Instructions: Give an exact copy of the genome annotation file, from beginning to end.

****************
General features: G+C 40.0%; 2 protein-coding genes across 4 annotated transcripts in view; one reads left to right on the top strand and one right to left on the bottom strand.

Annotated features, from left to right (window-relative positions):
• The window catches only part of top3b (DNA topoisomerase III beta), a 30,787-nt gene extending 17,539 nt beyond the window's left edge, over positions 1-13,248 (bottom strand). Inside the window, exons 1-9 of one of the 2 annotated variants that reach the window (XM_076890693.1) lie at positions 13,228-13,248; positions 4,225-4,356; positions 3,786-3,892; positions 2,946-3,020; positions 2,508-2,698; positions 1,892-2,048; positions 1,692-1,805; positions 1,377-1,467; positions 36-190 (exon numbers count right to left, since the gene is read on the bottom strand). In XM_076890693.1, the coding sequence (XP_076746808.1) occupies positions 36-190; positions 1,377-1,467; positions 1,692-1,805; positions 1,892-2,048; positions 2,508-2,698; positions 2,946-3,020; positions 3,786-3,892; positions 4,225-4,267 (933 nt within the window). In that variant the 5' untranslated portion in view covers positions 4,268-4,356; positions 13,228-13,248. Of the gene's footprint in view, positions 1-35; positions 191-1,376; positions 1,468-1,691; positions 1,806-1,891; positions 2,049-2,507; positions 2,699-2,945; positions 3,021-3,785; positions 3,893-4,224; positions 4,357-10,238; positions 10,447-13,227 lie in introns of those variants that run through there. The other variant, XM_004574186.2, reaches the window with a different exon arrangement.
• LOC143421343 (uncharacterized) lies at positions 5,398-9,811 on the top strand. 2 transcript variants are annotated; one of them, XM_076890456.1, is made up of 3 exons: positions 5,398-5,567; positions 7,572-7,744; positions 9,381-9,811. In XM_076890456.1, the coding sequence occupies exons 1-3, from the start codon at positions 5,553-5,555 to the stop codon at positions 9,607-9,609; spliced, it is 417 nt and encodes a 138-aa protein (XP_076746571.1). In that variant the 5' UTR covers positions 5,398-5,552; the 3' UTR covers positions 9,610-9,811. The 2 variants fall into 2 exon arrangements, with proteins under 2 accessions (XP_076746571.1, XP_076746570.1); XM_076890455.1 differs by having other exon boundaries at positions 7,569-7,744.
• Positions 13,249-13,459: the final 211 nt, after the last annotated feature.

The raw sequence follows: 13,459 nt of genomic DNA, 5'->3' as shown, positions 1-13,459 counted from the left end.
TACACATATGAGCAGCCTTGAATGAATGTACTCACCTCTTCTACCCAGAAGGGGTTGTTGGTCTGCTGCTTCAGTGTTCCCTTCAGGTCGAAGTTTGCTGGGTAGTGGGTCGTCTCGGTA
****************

General features: G+C 40.0%; 2 protein-coding genes across 4 annotated transcripts in view; one reads left to right on the top strand and one right to left on the bottom strand.

Annotated features, from left to right (window-relative positions):
• The window catches only part of top3b (DNA topoisomerase III beta), a 30,787-nt gene extending 17,539 nt beyond the window's left edge, over positions 1-13,248 (bottom strand). Inside the window, exons 1-9 of one of the 2 annotated variants that reach the window (XM_076890693.1) lie at positions 13,228-13,248; positions 4,225-4,356; positions 3,786-3,892; positions 2,946-3,020; positions 2,508-2,698; positions 1,892-2,048; positions 1,692-1,805; positions 1,377-1,467; positions 36-190 (exon numbers count right to left, since the gene is read on the bottom strand). In XM_076890693.1, the coding sequence (XP_076746808.1) occupies positions 36-190; positions 1,377-1,467; positions 1,692-1,805; positions 1,892-2,048; positions 2,508-2,698; positions 2,946-3,020; positions 3,786-3,892; positions 4,225-4,267 (933 nt within the window). In that variant the 5' untranslated portion in view covers positions 4,268-4,356; positions 13,228-13,248. Of the gene's footprint in view, positions 1-35; positions 191-1,376; positions 1,468-1,691; positions 1,806-1,891; positions 2,049-2,507; positions 2,699-2,945; positions 3,021-3,785; positions 3,893-4,224; positions 4,357-10,238; positions 10,447-13,227 lie in introns of those variants that run through there. The other variant, XM_004574186.2, reaches the window with a different exon arrangement.
• LOC143421343 (uncharacterized) lies at positions 5,398-9,811 on the top strand. 2 transcript variants are annotated; one of them, XM_076890456.1, is made up of 3 exons: positions 5,398-5,567; positions 7,572-7,744; positions 9,381-9,811. In XM_076890456.1, the coding sequence occupies exons 1-3, from the start codon at positions 5,553-5,555 to the stop codon at positions 9,607-9,609; spliced, it is 417 nt and encodes a 138-aa protein (XP_076746571.1). In that variant the 5' UTR covers positions 5,398-5,552; the 3' UTR covers positions 9,610-9,811. The 2 variants fall into 2 exon arrangements, with proteins under 2 accessions (XP_076746571.1, XP_076746570.1); XM_076890455.1 differs by having other exon boundaries at positions 7,569-7,744.
• Positions 13,249-13,459: the final 211 nt, after the last annotated feature.

The raw sequence follows: 13,459 nt of genomic DNA, 5'->3' as shown, positions 1-13,459 counted from the left end.
TACACATATGAGCAGCCTTGAATGAATGTACTCACCTCTTCTACCCAGAAGGGGTTGTTGGTCTGCTGCTTCAGTGTTCCCTTCAGGTCGAAGTTTGCTGGGTAGTGGGTCGTCTCGGTA